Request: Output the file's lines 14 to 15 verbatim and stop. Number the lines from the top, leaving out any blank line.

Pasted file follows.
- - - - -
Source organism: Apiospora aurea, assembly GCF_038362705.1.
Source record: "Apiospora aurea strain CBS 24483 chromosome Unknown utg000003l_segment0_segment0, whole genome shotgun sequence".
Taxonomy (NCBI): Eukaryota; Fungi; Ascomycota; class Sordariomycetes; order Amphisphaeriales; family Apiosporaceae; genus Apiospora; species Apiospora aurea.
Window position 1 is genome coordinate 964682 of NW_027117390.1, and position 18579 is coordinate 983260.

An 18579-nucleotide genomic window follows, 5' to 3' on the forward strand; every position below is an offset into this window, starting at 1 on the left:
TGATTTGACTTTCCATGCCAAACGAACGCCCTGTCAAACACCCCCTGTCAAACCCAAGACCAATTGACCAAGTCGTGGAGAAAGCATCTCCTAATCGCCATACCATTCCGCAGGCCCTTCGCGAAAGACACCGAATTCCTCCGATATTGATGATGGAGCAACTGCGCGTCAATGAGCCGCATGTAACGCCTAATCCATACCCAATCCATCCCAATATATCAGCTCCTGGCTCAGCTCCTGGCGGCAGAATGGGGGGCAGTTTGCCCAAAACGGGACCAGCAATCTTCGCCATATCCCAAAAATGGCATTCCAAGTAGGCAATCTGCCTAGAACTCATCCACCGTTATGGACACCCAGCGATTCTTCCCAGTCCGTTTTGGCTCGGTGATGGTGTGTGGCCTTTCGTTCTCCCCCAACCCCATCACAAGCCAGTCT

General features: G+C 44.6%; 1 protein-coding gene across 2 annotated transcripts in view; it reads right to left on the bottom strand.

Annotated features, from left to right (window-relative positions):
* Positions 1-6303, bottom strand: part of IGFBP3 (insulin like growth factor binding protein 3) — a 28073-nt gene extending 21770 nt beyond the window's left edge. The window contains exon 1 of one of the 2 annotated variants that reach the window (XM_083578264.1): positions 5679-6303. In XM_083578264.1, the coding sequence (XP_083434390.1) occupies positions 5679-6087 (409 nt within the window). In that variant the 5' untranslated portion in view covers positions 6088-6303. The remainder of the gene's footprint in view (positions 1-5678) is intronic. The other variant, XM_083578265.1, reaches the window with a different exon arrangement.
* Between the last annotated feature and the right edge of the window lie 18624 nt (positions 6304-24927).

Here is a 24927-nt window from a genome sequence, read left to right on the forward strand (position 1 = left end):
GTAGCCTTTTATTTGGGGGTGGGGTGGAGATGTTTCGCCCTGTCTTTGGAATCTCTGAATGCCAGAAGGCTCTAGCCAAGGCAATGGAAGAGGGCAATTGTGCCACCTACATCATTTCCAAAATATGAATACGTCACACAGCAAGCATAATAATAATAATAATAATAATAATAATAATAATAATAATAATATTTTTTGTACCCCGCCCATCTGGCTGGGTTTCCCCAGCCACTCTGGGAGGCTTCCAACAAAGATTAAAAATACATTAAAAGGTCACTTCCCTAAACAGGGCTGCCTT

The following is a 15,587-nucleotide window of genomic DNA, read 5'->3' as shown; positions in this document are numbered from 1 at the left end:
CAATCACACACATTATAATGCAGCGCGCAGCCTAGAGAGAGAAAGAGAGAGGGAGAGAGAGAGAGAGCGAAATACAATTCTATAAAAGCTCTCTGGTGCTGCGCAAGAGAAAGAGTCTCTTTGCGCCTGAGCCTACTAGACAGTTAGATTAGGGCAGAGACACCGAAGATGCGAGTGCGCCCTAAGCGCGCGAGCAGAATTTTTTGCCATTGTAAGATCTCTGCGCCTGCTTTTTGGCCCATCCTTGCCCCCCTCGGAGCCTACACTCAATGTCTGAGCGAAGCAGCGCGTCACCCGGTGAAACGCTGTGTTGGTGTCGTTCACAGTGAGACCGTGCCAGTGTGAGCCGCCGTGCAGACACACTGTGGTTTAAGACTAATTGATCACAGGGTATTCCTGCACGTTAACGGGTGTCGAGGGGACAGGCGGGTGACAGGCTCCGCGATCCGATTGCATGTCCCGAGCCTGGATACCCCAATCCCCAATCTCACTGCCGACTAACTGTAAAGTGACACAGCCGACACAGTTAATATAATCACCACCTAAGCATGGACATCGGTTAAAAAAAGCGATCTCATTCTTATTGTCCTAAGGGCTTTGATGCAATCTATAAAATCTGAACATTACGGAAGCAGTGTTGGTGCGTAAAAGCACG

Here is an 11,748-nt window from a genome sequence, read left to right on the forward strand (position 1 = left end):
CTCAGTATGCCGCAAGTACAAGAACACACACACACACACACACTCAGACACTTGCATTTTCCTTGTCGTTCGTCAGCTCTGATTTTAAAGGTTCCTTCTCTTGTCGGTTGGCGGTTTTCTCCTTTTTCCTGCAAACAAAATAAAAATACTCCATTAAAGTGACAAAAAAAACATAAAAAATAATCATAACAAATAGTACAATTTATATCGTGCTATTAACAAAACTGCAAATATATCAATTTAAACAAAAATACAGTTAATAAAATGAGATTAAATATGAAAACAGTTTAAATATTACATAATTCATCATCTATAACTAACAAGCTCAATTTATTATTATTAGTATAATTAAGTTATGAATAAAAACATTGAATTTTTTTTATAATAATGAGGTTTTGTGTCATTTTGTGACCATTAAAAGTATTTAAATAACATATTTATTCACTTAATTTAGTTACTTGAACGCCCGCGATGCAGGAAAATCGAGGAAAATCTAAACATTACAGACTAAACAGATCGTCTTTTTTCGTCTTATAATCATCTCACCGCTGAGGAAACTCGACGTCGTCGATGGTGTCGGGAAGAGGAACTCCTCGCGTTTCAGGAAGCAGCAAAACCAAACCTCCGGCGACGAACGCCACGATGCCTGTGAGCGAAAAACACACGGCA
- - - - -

CAATCACACACATTATAATGCAGCGCGCAGCCTAGAGAGAGAAAGAGAGAGGGAGAGAGAGAGAGAGCGAAATACAATTCTATAAAAGCTCTCTGGTGCTGCGCAAGAGAAAGAGTCTCTTTGCGCCTGAGCCTACTAGACAGTTAGATTAGGGCAGAGACACCGAAGATGCGAGTGCGCCCTAAGCGCGCGAGCAGAATTTTTTGCCATTGTAAGATCTCTGCGCCTGCTTTTTGGCCCATCCTTGCCCCCCTCGGAGCCTACACTCAATGTCTGAGCGAAGCAGCGCGTCACCCGGTGAAACGCTGTGTTGGTGTCGTTCACAGTGAGACCGTGCCAGTGTGAGCCGCCGTGCAGACACACTGTGGTTTAAGACTAATTGATCACAGGGTATTCCTGCACGTTAACGGGTGTCGAGGGGACAGGCGGGTGACAGGCTCCGCGATCCGATTGCATGTCCCGAGCCTGGATACCCCAATCCCCAATCTCACTGCCGACTAACTGTAAAGTGACACAGCCGACACAGTTAATATAATCACCACCTAAGCATGGACATCGGTTAAAAAAAGCGATCTCATTCTTATTGTCCTAAGGGCTTTGATGCAATCTATAAAATCTGAACATTACGGAAGCAGTGTTGGTGCGTAAAAGCACG

Here is an 11,748-nt window from a genome sequence, read left to right on the forward strand (position 1 = left end):